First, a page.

element in "theArray" as a custom property in
the new set. To retrieve a single element ofthe array, use a statement like this:

get
the myProperty["myElement"] of field "Example"

7.9.9 Deleting a custom property set
As described above, the customPropertySets property of an object is
a list of the
object's custom property sets. You can set the customPropertySets of an object to
control which custom property sets it has.

In LiveCode
, there is no command to delete a custom property set. Instead, you place all
the custom property set names in a variable, delete
the one you don't want from thatvariable, and set the customPropertySets back to the modified contents of the
variable. This removes the custom property set whose name you deleted.


For example, the following statements delete a custom property set called "mySet" fromthe button "My Button":

get the customPropertySets of button "My Button"
set
the wholeMatches to true
delete line lineOffset("mySet",it) of itset the customPropertySets of button "My Button" to it

You can also delete a custom property set in the Custom Properties pane of the object's
property inspector. Select the set's name from
the Set menu, then click the Delete button
to remove it
.

7.10Attaching Handlers to Custom Properties

When you change a custom property, LiveCode sends a setProp trigger to the object
whose property is being changed. You can write a setProp handler to trap this trigger

and respond to the attempt to change the property. Like a message, this trigger uses themessage path, so you can place the setProp handler anywhere in the object's message
path.

Similarly, when you get the value of
a custom property, LiveCode sends a getProp call
to the object whose property is being queried. You can write a getProp handler to reply
to the request for information. Like a function call, the getProp call also traverses the
message path.

Using getProp and setProp handlers, you can:

*
validate a custom property's value before setting it
*
report a custom property's value in a format other than what it's stored as
*
ensure the integrity of a collection of properties by setting them all at once
*
change an object's behavior when a custom property is changed
Changed lines 2450-2496 from:
If you don't specify a property setting in a profile, the master profile's setting is used, so
you don't have
to specify all properties of an object when you create a profile--only theones you want to change.

By default, the master profile is named "Master". You can change the master profile's
name in the Property Profiles pane of the Preferences window.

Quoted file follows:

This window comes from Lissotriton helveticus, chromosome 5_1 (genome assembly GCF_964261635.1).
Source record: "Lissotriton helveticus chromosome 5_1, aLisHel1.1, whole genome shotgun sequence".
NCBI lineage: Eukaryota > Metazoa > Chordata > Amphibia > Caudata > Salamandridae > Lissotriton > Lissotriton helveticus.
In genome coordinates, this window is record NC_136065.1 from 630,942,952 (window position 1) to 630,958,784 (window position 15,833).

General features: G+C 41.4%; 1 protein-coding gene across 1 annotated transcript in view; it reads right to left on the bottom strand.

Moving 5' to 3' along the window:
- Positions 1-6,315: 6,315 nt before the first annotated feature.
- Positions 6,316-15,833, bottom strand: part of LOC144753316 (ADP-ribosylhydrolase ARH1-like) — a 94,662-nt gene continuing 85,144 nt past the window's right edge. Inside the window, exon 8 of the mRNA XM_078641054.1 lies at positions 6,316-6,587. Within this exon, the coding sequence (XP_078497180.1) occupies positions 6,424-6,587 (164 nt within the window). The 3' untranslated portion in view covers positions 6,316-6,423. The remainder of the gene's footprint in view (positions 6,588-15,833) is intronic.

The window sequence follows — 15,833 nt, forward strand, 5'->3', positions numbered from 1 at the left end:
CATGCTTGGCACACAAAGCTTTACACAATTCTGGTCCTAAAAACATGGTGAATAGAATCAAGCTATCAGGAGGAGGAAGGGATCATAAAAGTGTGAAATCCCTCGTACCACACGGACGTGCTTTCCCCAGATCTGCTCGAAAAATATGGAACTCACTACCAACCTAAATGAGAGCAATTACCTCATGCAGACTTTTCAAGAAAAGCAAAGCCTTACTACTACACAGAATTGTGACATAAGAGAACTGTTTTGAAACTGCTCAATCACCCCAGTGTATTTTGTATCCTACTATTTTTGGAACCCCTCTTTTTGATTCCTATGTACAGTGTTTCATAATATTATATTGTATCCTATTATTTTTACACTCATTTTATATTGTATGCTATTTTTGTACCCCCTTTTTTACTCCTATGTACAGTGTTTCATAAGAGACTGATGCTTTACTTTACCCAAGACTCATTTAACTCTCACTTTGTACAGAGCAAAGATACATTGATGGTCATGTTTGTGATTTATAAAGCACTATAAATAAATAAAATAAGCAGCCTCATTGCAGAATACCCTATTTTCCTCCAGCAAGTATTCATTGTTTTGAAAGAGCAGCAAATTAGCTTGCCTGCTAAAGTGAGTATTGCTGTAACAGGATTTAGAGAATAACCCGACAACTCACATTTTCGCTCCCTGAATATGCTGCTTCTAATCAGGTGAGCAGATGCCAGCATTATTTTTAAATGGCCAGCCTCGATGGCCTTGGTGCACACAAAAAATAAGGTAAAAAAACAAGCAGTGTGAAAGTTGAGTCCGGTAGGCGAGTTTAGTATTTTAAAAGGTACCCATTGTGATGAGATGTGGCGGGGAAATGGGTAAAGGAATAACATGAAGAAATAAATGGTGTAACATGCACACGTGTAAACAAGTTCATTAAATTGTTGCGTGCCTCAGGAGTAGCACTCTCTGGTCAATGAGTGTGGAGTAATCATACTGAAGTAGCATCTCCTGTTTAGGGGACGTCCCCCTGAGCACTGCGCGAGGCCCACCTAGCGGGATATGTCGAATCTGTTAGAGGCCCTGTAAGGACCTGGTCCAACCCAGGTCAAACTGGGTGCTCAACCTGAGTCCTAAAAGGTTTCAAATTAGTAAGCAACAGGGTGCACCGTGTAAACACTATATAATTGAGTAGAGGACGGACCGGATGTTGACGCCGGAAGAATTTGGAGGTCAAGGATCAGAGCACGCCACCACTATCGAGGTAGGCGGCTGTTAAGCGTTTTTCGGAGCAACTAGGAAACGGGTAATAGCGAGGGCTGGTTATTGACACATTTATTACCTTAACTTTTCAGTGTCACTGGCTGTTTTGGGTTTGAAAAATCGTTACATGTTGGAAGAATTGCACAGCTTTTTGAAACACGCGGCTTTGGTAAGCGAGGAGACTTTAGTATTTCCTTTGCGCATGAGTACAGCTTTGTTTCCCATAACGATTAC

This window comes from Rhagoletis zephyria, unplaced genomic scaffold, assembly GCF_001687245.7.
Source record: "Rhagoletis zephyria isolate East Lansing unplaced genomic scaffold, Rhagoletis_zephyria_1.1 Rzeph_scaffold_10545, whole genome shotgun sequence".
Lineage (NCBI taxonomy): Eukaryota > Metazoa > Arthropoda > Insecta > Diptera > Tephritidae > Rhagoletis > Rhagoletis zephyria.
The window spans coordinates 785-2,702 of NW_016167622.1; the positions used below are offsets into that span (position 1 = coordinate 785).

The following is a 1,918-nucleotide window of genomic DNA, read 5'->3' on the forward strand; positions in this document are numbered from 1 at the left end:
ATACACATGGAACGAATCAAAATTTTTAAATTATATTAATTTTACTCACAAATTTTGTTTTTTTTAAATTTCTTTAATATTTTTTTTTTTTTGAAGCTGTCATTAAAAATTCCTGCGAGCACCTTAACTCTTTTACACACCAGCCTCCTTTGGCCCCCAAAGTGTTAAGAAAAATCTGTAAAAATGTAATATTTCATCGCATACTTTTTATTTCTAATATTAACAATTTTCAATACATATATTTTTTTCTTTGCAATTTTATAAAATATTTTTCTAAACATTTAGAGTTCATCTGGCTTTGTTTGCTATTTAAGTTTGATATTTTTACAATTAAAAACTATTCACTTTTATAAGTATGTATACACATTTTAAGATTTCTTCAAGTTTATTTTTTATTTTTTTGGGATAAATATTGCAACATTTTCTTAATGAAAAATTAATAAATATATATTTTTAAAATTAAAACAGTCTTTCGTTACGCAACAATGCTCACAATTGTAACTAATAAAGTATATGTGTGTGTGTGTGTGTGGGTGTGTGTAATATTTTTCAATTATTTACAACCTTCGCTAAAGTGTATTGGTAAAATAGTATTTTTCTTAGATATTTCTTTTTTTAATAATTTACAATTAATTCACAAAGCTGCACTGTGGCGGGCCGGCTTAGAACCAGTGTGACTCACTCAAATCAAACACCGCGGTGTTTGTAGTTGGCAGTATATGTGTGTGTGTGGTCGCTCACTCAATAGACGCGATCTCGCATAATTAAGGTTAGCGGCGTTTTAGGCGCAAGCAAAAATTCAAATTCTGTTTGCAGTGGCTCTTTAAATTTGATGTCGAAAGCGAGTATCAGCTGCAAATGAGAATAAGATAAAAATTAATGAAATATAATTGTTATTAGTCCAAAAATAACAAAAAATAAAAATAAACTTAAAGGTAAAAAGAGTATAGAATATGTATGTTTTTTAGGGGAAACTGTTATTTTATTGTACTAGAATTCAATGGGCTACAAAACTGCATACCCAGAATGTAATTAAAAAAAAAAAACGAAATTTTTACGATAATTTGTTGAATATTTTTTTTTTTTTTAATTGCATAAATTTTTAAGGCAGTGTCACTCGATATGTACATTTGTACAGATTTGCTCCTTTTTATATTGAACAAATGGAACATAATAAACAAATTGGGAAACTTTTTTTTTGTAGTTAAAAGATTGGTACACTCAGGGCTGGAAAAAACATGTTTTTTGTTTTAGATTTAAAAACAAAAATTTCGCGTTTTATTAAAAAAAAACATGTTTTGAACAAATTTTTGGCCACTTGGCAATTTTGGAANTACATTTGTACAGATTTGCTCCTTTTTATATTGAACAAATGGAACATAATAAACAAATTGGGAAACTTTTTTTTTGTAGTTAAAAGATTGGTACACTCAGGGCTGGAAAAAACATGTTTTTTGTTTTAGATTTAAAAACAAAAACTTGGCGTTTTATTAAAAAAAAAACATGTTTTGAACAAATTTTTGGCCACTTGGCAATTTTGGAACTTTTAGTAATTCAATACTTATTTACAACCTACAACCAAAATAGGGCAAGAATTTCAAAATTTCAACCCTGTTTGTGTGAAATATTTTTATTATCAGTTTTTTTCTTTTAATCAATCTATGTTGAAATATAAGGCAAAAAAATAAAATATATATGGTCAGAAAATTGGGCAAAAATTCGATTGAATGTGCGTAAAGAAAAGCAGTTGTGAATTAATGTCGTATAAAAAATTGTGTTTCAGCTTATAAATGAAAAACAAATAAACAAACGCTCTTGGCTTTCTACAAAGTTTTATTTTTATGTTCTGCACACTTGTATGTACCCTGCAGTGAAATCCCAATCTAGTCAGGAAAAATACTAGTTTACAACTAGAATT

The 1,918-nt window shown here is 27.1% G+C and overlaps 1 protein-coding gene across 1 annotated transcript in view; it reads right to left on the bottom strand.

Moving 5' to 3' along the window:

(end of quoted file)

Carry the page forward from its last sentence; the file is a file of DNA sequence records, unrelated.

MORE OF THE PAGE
7
.7.3 Switching between profiles
Switching
a single object

To switch an
object's profile, you can use either the object's property inspector or the
revProfile property.

set the revProfile of player "My Player" to "MyProfile"

Switching all the objects on a card

To switch
the profiles of all the objects on a card, use the revSetCardProfile
command:

revSetCardProfile "MyProfile","My Stack"

The statement above sets the profile of all objects on
the current card of the stack named
"My Stack". (Although the revSetCardProfile command changes a card, you
specify a stack name, not a card name
.)

If an object on the card does not have a profile with the specified name, the object is leftuntouched.

Switching all the objects in a stack

To switch the profiles of all the objects in a stack, use
the revSetStackProfile
command:

revSetStackProfile "MyProfile","My Stack"

The statement above sets
the profile of all objects in the stack named "My Stack".

If an object in the stack does not have a profile with the specified name, the object is leftuntouched.

Switching all the objects in a stack file

To switch
the profiles of all the objects in every stack in a stack file, use therevSetStackFileProfile command:

revSetStackFileProfile "MyProfile","My Stack"

The statement above sets the profile of all objects in the stack named "My Stack", along
with any other stacks in the same stack file.

to:
Note: setProp triggers and getProp calls are not sent when a built-in property is
changed or accessed. They apply only
to custom properties.
7.10.1 Responding to changing a custom property
When you use the set command
to change a custom property, LiveCode sends a
setProp trigger to the object whose property is being changed.

A setProp trigger acts very much like a message does
. It is sent to a particular object.
If that
object's script contains a setProp handler for the property, the handler isexecuted; otherwise, the trigger travels along the message path until it finds a handler for
the property. If it reaches
the end of the message path without being trapped, thesetProp trigger sets the custom property to its new value. For more information aboutthe message path, see the section on the Message Path.

You can include as many setProp handlers in a script for as many different custom
properties as you need
.

7.10.2 The structure of a setProp handler
Unlike
a message handler, a setProp handler begins with the word setProp instead of
the word on. This is followed by the handler's name (which is the same as